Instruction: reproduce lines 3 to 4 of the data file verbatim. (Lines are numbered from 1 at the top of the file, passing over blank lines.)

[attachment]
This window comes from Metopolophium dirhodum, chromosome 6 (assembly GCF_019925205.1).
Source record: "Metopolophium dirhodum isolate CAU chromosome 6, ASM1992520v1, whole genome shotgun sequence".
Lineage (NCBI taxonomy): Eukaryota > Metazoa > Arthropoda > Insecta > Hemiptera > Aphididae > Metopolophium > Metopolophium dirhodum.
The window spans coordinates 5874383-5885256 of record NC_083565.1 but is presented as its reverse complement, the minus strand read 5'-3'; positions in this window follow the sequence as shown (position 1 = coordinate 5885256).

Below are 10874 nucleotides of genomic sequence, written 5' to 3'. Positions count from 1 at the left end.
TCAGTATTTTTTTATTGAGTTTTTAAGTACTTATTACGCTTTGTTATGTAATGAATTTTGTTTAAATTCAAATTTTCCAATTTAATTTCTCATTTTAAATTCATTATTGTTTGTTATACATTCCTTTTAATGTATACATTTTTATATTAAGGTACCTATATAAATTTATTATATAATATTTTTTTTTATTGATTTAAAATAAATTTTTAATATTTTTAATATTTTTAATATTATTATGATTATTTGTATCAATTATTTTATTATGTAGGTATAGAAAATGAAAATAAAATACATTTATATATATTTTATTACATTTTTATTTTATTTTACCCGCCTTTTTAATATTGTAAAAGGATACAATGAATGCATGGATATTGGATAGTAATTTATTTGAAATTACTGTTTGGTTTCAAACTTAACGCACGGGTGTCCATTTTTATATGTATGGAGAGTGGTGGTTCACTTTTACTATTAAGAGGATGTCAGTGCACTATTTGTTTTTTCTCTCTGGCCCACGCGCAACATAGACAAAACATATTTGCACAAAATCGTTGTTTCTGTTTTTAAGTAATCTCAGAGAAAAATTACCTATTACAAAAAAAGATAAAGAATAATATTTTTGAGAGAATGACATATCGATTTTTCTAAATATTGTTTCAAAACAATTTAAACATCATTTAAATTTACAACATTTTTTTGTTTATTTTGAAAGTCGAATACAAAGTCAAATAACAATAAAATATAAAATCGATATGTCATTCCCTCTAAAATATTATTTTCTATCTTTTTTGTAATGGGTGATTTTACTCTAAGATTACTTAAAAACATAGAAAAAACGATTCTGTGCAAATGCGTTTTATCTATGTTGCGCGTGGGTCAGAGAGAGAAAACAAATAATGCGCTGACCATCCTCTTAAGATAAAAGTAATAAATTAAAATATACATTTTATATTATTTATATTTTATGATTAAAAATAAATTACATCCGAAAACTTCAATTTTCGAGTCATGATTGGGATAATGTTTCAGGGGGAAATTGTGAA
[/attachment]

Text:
Lineage (NCBI taxonomy): Eukaryota > Metazoa > Arthropoda > Insecta > Hemiptera > Aphididae > Metopolophium > Metopolophium dirhodum.
The window spans coordinates 5874383-5885256 of record NC_083565.1 but is presented as its reverse complement, the minus strand read 5'-3'; positions in this window follow the sequence as shown (position 1 = coordinate 5885256).